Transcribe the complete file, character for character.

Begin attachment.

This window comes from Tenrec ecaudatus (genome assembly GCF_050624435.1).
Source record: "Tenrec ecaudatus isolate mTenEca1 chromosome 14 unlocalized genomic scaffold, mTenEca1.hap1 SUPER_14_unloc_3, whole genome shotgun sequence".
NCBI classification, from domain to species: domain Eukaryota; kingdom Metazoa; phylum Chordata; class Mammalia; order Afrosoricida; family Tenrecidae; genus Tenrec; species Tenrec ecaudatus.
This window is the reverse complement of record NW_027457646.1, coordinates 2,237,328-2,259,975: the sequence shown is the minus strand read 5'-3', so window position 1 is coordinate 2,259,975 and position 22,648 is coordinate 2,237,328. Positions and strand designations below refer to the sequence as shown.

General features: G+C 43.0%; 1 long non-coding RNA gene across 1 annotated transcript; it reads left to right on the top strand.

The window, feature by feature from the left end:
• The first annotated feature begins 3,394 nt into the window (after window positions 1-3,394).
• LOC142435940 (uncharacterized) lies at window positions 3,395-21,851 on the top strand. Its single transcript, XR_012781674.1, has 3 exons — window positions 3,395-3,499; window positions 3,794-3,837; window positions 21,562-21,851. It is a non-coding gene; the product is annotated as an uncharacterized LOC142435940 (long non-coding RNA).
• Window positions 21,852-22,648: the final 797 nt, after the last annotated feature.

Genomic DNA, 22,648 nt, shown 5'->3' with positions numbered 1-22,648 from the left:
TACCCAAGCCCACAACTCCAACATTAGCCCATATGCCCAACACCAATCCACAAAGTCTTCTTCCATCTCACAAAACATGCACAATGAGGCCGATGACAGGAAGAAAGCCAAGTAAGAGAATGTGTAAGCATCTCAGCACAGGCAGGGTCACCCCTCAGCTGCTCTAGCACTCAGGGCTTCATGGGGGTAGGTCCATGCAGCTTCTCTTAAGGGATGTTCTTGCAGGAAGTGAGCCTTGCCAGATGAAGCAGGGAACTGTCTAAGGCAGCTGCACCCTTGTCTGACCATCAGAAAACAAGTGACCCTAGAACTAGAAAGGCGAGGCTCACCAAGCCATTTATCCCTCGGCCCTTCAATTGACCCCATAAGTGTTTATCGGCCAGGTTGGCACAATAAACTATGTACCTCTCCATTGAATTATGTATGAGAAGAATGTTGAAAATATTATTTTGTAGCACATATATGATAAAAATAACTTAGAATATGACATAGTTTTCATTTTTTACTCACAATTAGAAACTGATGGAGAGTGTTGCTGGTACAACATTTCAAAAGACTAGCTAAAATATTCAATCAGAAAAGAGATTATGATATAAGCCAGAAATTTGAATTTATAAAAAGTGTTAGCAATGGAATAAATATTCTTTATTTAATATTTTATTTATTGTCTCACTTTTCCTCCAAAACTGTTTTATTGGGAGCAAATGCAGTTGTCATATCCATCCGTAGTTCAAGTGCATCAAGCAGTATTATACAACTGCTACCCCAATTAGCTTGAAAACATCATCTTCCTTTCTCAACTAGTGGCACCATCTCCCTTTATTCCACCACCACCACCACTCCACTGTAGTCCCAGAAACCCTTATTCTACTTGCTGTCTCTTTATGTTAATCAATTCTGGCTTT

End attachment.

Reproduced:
This window comes from Tenrec ecaudatus (genome assembly GCF_050624435.1).
Source record: "Tenrec ecaudatus isolate mTenEca1 chromosome 14 unlocalized genomic scaffold, mTenEca1.hap1 SUPER_14_unloc_3, whole genome shotgun sequence".
NCBI classification, from domain to species: domain Eukaryota; kingdom Metazoa; phylum Chordata; class Mammalia; order Afrosoricida; family Tenrecidae; genus Tenrec; species Tenrec ecaudatus.
This window is the reverse complement of record NW_027457646.1, coordinates 2,237,328-2,259,975: the sequence shown is the minus strand read 5'-3', so window position 1 is coordinate 2,259,975 and position 22,648 is coordinate 2,237,328. Positions and strand designations below refer to the sequence as shown.

General features: G+C 43.0%; 1 long non-coding RNA gene across 1 annotated transcript; it reads left to right on the top strand.

The window, feature by feature from the left end:
• The first annotated feature begins 3,394 nt into the window (after window positions 1-3,394).
• LOC142435940 (uncharacterized) lies at window positions 3,395-21,851 on the top strand. Its single transcript, XR_012781674.1, has 3 exons — window positions 3,395-3,499; window positions 3,794-3,837; window positions 21,562-21,851. It is a non-coding gene; the product is annotated as an uncharacterized LOC142435940 (long non-coding RNA).
• Window positions 21,852-22,648: the final 797 nt, after the last annotated feature.

Genomic DNA, 22,648 nt, shown 5'->3' with positions numbered 1-22,648 from the left:
TACCCAAGCCCACAACTCCAACATTAGCCCATATGCCCAACACCAATCCACAAAGTCTTCTTCCATCTCACAAAACATGCACAATGAGGCCGATGACAGGAAGAAAGCCAAGTAAGAGAATGTGTAAGCATCTCAGCACAGGCAGGGTCACCCCTCAGCTGCTCTAGCACTCAGGGCTTCATGGGGGTAGGTCCATGCAGCTTCTCTTAAGGGATGTTCTTGCAGGAAGTGAGCCTTGCCAGATGAAGCAGGGAACTGTCTAAGGCAGCTGCACCCTTGTCTGACCATCAGAAAACAAGTGACCCTAGAACTAGAAAGGCGAGGCTCACCAAGCCATTTATCCCTCGGCCCTTCAATTGACCCCATAAGTGTTTATCGGCCAGGTTGGCACAATAAACTATGTACCTCTCCATTGAATTATGTATGAGAAGAATGTTGAAAATATTATTTTGTAGCACATATATGATAAAAATAACTTAGAATATGACATAGTTTTCATTTTTTACTCACAATTAGAAACTGATGGAGAGTGTTGCTGGTACAACATTTCAAAAGACTAGCTAAAATATTCAATCAGAAAAGAGATTATGATATAAGCCAGAAATTTGAATTTATAAAAAGTGTTAGCAATGGAATAAATATTCTTTATTTAATATTTTATTTATTGTCTCACTTTTCCTCCAAAACTGTTTTATTGGGAGCAAATGCAGTTGTCATATCCATCCGTAGTTCAAGTGCATCAAGCAGTATTATACAACTGCTACCCCAATTAGCTTGAAAACATCATCTTCCTTTCTCAACTAGTGGCACCATCTCCCTTTATTCCACCACCACCACCACTCCACTGTAGTCCCAGAAACCCTTATTCTACTTGCTGTCTCTTTATGTTAATCAATTCTGGCTTT